Robin Williams in rehab to help his 'continued commitment' to staying sober

The actor has been vocal about his battle to overcome addictions to drugs and alcohol in the past

Robin Williams has been admitted to a rehabilitation centre in his ongoing battle to maintain his sobriety, his spokesperson has confirmed.

The comedian checked into the Hazelden Addiction Treatment Center in Minnesota in order to “focus on his commitment” to overcome his addictions.

It is thought the actor could remain at the treatment centre for several weeks.

“After working back-to-back projects, Robin is simply taking the opportunity to fine-tune and focus on his continued commitment, of which he remains extremely proud,” TMZ quotes his representative as saying.

Williams publicly addressed his alcoholism for the first time in 2006, following a separate spell at a rehabilitation clinic.

 

He said he became addicted to alcohol and cocaine during his rise to fame as a stand-up comedian in the Seventies and managed to kick his habit around the birth of his eldest son in 1983.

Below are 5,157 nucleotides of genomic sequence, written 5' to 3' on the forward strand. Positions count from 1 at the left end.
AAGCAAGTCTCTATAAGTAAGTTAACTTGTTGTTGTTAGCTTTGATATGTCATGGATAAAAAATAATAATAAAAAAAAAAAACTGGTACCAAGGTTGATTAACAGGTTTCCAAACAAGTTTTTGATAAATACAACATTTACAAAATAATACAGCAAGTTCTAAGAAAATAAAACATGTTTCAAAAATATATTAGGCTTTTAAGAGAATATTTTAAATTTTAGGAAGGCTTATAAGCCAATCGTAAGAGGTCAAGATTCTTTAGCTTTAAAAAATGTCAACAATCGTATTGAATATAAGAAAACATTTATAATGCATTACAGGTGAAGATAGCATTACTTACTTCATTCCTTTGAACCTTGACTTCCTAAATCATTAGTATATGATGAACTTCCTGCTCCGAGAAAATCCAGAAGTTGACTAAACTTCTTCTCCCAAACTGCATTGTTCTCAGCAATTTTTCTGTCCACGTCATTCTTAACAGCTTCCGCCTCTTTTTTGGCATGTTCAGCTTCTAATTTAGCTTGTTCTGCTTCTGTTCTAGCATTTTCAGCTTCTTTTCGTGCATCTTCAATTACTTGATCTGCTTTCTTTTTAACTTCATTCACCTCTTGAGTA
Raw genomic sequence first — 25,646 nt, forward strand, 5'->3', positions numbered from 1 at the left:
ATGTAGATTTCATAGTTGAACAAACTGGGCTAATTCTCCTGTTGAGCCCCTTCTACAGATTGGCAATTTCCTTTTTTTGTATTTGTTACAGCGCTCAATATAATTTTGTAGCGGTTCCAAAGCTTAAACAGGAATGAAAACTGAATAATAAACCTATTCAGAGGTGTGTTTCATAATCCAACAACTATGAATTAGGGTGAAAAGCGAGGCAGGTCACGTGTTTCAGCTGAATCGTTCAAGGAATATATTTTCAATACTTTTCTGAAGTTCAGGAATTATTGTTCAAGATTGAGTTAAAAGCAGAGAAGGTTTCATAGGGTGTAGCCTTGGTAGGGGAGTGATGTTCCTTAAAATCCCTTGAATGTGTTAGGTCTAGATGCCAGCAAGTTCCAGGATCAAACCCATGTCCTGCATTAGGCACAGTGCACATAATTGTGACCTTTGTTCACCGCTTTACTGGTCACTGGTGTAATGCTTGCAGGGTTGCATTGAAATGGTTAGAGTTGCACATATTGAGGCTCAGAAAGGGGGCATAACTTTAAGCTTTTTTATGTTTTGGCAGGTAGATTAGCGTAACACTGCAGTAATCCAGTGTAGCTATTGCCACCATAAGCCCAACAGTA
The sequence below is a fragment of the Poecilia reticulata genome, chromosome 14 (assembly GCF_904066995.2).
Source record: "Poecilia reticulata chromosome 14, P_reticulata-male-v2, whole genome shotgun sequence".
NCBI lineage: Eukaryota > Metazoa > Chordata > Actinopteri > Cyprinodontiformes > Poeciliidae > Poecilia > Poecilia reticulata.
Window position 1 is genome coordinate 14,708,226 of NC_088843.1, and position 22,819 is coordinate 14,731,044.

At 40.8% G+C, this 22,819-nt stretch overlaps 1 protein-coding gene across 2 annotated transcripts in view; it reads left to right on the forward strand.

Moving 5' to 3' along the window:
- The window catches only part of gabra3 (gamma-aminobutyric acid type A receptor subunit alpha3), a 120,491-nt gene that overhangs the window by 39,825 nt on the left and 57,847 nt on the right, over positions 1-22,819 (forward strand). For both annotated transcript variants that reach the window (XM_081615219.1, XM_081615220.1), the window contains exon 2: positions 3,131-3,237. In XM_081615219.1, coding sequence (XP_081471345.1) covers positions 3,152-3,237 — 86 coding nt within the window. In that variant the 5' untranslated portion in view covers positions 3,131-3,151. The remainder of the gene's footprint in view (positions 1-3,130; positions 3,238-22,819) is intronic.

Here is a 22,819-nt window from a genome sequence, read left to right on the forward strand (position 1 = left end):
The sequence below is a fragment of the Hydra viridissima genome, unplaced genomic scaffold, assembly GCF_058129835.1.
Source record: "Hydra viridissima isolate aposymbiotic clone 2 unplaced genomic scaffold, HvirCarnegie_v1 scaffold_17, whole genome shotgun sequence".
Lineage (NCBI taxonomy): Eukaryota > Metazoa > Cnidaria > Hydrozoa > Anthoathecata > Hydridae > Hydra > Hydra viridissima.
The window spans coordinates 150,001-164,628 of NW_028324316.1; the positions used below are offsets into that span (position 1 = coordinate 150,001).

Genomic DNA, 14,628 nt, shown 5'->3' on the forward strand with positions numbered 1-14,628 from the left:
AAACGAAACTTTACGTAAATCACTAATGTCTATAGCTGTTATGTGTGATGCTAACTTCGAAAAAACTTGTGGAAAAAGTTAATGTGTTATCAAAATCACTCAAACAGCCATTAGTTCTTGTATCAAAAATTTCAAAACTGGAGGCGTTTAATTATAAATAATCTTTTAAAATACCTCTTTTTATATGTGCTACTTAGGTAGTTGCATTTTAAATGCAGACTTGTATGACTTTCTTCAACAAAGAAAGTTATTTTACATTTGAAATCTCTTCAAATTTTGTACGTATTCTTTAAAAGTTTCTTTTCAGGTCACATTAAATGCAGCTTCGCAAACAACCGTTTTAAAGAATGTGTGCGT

“Cocaine for me was a place to hide,” Williams told People magazine in 1988. “Most people get hyper on coke. It slowed me down. Sometimes it made me paranoid and impotent, but mostly it just made me withdrawn. And I was so crazy back then — working all day, partying most of the night — I needed an excuse not to talk. I needed quiet times and I used coke to get them.”

Video: Robin Williams returns to rehab

Williams remained sober for 20 years. However, he started drinking again on location in Alaska in 2003.

Speaking to the Guardian in 2010 of losing his sobriety, he said: “I was in a small town where it's not the edge of the world, but you can see it from there, and then I thought: drinking. I just thought, hey, maybe drinking will help. Because I felt alone and afraid. It was that thing of working so much, and going f**k, maybe that will help. And it was the worst thing in the world.”

Read More: Robin Williams To Star In Mrs Doubtfire 2
Shia LaBeouf Receives Treatment For Alcoholism
 
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